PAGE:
Tag Archives: Danica Patrick

Danica Patrick: She Races Tomorrow!

Laurie and Debbie say:

Tomorrow is the Daytona 500, and Danica Patrick stands a pretty good chance of winning it. For those who don’t follow race car driving, the Daytona 500 is a major NASCAR (stock-car driving) race, and Patrick is the first woman NASCAR driver to make the very top rank in the sport.

Patrick won the pole for Sunday’s Daytona 500 by posting a lap of 196.434 mph in her No. 10 Chevrolet. She is the first woman to claim such a position for the Daytona 500, or for any Sprint Cup Series race. She outran 44 other drivers to earn the best place to be at the start of the race.

Her performance during qualifying should make NASCAR fans proud and excited. Patrick didn’t just break a glass ceiling. She sped through it like it never existed. She and her team deserve great credit.

Patrick’s fellow drivers are intensely competitive, and all of them will try to best her Sunday. But even the drivers like the buzz that Patrick’s success is creating for their sport. Patrick the racer is now what other drivers will focus on — not her biography, her celebrity or her gender.

The other drivers may focus on her as a racer, but the world will continue to focus on her gender, her relationships, and other non-race-related things about her. It’s no accident that if you look for pictures of her in Google images, you are offered a top-rank link of “Danica Patrick no clothes,” for example.

In the feminist blogosphere, we see some commentary about Patrick’s politics. Chloe at Feministing says:

… for a lot of feminists, Patrick is a tough case; she has an endorsement deal with GoDaddy, known for its sexist advertising, in which she sometimes participates. That’s a larger conversation, one about the paucity of endorsement opportunities available to women athletes, and about choosing your battles. It’s a conversation we need to have, especially if Patrick wins at Daytona. GoDaddy commercials make me want to vomit. But Patrick’s chance to make history, and to open up racing to other women, makes me want to cheer for her this weekend.

Chloe doesn’t take this quite far enough. Patrick is competing in a sphere that is not directly political. She is breaking ground for women, and women’s ability to compete with men, in a sport that is second only to professional football in size of American TV audience. She is offering thousands of young girls something new to dream about.

What we think of her politics and her choices is not on the same axis as why we cheer for her and want her to win. In many arenas, including sports, science, art that is not directly related to gender politics, and business leadership, women’s visibility is important in a way that is unrelated to their feminism (or lack of feminism). If she was making art that demeans women or puts us at risk, her politics should be on the table. If Patrick was a politician, a litmus test for her politics would be appropriate; it’s neither reasonable nor right to be delighted that Cathrynn Brown in New Mexico is a woman, given her repulsive anti-abortion anti-women positions.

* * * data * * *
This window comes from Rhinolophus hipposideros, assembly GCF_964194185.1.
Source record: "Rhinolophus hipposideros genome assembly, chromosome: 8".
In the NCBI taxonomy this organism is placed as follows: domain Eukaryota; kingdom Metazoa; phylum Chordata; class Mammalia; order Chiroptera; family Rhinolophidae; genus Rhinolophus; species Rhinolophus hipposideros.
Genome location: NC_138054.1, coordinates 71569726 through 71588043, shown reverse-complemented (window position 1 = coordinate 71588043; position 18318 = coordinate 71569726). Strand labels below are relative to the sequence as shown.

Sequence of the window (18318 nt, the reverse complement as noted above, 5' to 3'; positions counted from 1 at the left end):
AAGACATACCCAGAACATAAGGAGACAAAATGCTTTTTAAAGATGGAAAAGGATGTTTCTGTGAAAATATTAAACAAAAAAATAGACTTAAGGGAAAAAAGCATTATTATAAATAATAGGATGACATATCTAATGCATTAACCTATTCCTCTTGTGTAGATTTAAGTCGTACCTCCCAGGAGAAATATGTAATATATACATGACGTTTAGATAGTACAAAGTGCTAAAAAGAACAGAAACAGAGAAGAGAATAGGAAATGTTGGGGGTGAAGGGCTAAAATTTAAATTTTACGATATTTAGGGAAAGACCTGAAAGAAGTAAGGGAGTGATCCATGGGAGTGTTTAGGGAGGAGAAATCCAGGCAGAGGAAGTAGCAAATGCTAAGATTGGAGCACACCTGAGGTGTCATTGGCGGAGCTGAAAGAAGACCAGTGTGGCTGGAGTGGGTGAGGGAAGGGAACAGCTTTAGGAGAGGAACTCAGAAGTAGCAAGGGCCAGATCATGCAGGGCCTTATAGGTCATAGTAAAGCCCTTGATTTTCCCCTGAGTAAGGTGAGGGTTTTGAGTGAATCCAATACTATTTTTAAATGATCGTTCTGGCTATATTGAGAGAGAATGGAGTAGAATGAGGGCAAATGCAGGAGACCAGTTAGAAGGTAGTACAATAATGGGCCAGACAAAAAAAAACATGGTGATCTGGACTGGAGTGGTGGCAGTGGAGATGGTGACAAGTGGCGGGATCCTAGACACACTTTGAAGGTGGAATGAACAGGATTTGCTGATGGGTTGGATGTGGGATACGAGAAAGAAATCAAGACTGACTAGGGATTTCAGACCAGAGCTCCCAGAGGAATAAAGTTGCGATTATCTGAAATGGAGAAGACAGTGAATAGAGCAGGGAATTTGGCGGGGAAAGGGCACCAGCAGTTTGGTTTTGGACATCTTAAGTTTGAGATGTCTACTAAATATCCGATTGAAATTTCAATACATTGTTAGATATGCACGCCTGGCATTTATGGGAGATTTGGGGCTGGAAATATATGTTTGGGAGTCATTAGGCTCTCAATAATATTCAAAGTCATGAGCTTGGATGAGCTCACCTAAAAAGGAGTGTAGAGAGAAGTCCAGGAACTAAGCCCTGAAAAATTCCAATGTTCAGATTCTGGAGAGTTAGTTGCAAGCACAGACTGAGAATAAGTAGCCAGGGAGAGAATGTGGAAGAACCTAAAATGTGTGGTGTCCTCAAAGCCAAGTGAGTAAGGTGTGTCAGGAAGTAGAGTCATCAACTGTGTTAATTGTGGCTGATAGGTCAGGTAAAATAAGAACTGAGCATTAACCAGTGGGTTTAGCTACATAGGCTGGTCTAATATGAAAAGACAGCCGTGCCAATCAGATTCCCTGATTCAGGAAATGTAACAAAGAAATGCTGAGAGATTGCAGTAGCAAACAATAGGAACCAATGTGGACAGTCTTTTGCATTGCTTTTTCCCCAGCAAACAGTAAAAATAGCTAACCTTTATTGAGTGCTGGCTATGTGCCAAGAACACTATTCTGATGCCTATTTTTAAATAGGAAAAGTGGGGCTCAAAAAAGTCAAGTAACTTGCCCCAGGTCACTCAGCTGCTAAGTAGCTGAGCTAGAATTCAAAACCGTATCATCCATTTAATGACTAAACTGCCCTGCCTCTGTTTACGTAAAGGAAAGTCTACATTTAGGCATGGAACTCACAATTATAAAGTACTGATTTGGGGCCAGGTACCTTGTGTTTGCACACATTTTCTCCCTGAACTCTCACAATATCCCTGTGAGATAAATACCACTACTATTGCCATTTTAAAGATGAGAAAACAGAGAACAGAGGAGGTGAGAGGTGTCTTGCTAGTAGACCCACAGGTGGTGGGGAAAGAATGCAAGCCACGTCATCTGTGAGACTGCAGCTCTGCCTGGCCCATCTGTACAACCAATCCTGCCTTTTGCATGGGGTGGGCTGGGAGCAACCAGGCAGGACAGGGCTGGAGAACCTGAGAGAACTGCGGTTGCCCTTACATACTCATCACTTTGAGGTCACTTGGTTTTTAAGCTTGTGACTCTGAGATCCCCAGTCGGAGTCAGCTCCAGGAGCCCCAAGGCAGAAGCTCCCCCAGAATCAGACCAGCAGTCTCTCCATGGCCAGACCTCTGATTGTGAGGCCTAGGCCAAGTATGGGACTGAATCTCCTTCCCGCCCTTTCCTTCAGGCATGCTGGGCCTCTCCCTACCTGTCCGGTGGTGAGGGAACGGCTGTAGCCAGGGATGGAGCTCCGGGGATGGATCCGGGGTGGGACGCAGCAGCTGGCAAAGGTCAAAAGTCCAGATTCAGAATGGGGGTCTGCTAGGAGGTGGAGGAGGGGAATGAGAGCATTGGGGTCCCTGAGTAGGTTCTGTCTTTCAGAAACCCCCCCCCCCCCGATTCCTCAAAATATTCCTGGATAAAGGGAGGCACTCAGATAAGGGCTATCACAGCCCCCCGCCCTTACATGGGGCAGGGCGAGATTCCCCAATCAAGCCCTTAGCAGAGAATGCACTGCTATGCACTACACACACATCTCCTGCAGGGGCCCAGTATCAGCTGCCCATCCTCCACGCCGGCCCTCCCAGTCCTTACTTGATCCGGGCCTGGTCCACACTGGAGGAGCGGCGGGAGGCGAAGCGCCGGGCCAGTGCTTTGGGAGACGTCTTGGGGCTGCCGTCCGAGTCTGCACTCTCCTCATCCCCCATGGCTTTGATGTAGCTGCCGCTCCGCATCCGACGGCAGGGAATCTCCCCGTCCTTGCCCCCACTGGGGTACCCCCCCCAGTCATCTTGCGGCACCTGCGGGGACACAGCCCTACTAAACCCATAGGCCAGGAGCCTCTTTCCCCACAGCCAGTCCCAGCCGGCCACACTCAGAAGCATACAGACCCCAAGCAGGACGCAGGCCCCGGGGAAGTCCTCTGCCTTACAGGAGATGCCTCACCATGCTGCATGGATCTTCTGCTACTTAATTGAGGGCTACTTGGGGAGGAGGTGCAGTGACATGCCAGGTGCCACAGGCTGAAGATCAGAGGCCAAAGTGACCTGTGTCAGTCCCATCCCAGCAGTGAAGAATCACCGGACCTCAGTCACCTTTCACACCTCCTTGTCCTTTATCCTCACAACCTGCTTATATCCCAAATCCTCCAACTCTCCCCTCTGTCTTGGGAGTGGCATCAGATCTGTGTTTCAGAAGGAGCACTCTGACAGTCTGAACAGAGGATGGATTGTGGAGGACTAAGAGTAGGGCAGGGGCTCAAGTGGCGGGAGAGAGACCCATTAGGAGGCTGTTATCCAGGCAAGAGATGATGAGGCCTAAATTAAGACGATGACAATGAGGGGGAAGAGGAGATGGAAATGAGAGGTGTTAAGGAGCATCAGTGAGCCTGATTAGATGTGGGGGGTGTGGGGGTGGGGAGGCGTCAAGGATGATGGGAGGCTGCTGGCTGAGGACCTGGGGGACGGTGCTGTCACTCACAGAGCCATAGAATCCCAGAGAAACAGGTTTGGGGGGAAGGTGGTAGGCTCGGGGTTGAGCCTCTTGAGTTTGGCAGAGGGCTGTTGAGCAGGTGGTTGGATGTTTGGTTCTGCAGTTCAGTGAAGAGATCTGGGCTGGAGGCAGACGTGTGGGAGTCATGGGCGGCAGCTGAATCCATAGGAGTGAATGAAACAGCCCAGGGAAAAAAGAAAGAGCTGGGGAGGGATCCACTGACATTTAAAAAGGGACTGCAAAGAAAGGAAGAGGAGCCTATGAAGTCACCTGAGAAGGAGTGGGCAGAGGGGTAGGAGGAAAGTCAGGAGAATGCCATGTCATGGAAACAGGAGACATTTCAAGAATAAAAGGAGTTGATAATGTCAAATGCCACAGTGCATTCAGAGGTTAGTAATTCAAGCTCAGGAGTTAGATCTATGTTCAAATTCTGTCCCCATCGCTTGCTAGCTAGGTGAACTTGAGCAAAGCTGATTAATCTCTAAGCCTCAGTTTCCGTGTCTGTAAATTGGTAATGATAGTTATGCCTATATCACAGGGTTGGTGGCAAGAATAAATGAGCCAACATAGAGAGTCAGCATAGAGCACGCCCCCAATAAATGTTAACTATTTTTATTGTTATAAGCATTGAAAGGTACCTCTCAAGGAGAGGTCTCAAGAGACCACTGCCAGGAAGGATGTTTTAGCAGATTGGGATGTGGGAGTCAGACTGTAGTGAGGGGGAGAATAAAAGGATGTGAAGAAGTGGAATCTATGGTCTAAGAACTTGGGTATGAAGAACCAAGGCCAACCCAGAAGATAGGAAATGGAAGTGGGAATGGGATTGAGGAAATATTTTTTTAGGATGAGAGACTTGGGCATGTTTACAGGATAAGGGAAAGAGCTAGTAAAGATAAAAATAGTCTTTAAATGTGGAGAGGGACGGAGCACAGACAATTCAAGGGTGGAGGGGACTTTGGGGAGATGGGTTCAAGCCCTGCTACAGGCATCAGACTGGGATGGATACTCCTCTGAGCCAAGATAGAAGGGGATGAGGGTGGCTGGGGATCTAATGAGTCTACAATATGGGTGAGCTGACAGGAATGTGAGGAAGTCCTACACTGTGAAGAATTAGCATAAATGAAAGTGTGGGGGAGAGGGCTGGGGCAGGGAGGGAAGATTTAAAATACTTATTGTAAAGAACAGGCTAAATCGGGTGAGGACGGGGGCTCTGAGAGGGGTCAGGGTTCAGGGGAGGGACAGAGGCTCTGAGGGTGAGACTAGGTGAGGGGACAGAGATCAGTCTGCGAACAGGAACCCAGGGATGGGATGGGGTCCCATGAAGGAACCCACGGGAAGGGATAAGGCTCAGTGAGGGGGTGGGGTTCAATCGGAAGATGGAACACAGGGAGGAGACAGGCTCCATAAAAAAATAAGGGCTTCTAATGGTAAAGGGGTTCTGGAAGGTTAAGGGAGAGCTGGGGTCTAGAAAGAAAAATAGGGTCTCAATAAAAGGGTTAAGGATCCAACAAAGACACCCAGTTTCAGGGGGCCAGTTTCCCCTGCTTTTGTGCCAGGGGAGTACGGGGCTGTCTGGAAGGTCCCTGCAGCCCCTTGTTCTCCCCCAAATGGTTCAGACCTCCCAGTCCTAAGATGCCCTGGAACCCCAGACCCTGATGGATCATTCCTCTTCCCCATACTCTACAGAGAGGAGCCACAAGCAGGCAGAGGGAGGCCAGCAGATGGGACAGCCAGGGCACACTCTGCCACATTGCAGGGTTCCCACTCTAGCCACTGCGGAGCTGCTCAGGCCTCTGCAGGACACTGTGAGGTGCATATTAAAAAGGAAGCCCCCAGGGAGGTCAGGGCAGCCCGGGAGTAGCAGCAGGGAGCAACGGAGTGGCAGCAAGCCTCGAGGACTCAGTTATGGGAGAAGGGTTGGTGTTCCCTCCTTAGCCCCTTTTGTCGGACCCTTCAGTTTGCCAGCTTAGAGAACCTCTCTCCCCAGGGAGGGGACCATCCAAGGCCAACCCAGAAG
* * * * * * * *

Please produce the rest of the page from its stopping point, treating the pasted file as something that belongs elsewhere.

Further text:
Since she’s racing, we think it’s simple: Go, Danica! Bring it home!

Girl Power: It’s Not Just for Humans Any More

Debbie says:

It’s late, I’m tired, and I was surfing about for something to write about tonight when I found this.

Y’see, Fox News decided to make a list of ten women (females) who can compete with men (males) on male terms in sports. As StuntDouble points out in her blog on the AfterEllen site linked above, this is already an unreasonable idea:

Of course my problem with this list is that [it] exists at all.

When Pat Summitt became the all-time winningest coach in NCAA history, the debate rattled on for weeks about whether or not she could truly be considered great if she never coaches men. When Candace Parker dunks, the criticism is that she can only do it in the open court, making her somehow inferior to men who can dunk in traffic. And when Danica Patrick or Michelle Wie place well against men, the argument is even dumber: Well, it’s not like driving a car/swinging a club is actually a sport!

That being said, again as StuntDouble notes, Fox goes out of its way to criticize or undermine the women it selects for the list.

Katie Hnida, first woman to score in a NCAA football game, made an allegation of rape against a teammate but didn’t press charges. (Imagine a male sports hero being criticized for making an allegation of, let’s say, theft, against a teammate, but not pressing charges.)

Among the golfers, Michelle Wie has only “made the cut” in a mixed-gender group once, and Anika Sorenstam missed the cut altogether. Babe Didrikson Zaharias is still the only woman to make the cut in a PGA tour event, but they have to tell us about the ones she missed.

StuntDouble doesn’t go into some of the even subtler put downs. Billie Jean King may have beaten Bobby Riggs, but only after he beat the top-ranked woman player. Hayley Wickenheiser is better known for playing against women than against men. (Now there’s a surprise!) Shirley Muldowney wasn’t first, and her “opening the door” for women is more important than her actual wins.

Only Candace Parker and Danica Patrick seem to have escaped the sportswriter’s scalpel.

But the best of all is the third choice out of the ten: none other than Rachel Alexandra, first filly to win the Preakness since 1924. Yes, really.

Because you know, when push comes to shove, the only thing interesting about being female in a male world is that ability to bear children foals.

They couldn’t have said it more clearly if they tried: “Girl power is more about being female than it is about being human.”

Thanks, Fox. We knew you felt that way all along; it’s kind of comforting to have it right out there where everyone can see it.